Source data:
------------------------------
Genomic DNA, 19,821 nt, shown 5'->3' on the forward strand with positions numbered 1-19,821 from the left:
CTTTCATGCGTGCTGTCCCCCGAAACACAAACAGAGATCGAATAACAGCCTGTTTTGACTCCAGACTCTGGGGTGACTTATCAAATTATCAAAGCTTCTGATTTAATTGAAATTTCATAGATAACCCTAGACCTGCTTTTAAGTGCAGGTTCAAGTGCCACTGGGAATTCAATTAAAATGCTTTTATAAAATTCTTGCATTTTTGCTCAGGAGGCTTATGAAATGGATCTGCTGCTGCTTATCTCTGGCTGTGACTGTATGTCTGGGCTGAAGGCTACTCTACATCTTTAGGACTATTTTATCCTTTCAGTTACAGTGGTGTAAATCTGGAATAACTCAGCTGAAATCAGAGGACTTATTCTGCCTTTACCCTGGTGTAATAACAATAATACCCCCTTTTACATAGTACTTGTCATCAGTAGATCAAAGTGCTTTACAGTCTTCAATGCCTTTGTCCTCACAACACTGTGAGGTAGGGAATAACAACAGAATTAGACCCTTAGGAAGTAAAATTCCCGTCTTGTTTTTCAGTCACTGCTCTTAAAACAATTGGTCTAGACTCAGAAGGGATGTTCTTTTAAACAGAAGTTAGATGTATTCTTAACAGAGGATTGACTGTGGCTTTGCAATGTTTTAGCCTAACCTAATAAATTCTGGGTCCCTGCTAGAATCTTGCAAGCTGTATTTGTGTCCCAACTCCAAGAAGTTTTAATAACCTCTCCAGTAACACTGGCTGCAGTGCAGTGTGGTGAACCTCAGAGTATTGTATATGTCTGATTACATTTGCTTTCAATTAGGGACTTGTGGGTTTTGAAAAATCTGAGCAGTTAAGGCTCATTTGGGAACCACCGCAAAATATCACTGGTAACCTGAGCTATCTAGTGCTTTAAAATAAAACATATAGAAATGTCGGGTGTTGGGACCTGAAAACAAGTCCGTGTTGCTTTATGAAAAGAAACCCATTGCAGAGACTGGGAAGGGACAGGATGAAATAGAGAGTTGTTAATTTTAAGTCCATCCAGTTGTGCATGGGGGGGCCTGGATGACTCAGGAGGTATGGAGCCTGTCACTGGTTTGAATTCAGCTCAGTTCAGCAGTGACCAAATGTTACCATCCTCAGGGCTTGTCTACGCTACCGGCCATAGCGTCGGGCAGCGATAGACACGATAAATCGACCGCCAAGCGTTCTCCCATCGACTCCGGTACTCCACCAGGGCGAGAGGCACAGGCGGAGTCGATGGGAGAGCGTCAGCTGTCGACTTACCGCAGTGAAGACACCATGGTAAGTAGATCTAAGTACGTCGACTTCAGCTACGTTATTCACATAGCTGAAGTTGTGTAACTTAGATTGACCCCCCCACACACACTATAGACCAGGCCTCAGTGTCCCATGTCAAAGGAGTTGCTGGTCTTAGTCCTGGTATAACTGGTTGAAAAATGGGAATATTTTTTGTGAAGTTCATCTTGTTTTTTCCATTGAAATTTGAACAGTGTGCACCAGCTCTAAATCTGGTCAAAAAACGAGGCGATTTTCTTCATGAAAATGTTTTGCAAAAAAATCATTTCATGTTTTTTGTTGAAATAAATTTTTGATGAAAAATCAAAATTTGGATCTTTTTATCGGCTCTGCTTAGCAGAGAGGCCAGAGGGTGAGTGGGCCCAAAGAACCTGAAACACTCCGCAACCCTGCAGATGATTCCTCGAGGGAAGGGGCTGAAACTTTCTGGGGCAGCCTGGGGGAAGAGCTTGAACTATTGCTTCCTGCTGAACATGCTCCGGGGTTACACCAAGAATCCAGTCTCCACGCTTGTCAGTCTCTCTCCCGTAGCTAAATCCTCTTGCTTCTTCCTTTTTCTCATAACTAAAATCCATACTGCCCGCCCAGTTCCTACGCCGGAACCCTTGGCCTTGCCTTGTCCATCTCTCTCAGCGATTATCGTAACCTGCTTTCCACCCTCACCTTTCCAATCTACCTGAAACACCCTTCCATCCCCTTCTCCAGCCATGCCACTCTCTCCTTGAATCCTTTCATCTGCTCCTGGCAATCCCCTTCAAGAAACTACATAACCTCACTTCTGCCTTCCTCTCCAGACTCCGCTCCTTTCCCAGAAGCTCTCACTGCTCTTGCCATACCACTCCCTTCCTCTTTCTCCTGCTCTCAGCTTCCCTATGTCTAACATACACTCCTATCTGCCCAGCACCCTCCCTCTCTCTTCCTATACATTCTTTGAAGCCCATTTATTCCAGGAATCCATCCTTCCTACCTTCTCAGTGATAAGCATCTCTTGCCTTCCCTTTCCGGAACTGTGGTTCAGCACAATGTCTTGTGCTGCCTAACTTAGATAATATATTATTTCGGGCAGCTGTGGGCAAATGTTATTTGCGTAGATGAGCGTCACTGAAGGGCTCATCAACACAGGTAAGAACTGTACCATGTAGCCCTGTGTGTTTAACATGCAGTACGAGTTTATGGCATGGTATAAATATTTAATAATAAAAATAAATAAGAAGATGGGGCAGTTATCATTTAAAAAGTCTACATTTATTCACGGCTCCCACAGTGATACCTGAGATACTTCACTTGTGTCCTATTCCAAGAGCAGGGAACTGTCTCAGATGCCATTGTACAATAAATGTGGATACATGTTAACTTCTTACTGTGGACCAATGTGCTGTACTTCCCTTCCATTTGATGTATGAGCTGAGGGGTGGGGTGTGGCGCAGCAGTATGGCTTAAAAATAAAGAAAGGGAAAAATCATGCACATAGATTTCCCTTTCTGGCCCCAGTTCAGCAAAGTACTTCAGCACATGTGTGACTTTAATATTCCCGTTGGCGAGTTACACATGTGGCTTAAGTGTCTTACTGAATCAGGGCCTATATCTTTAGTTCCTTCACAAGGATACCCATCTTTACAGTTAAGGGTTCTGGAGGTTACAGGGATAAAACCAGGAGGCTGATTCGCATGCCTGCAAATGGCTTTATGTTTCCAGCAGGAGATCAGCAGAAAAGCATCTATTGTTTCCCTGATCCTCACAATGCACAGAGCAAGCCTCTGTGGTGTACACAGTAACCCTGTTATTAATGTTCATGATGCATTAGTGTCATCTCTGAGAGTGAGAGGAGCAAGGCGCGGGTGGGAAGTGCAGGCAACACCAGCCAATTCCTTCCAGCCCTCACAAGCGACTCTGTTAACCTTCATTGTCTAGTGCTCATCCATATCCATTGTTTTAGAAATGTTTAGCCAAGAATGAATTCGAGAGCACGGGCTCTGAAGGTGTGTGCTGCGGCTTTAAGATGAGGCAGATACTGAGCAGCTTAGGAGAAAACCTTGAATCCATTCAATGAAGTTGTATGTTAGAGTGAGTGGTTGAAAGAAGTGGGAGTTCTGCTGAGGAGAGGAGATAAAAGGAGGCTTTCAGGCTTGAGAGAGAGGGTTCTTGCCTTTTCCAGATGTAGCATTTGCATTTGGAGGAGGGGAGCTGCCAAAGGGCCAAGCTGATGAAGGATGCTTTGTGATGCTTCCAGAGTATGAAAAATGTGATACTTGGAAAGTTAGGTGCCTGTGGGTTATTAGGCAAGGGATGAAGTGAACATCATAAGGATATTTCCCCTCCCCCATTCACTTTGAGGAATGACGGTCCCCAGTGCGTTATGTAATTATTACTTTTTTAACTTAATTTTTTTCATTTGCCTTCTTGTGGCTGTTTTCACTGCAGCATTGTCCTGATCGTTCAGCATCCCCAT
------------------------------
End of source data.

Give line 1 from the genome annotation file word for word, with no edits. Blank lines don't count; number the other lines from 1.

Genomic DNA, 19,821 nt, shown 5'->3' on the forward strand with positions numbered 1-19,821 from the left: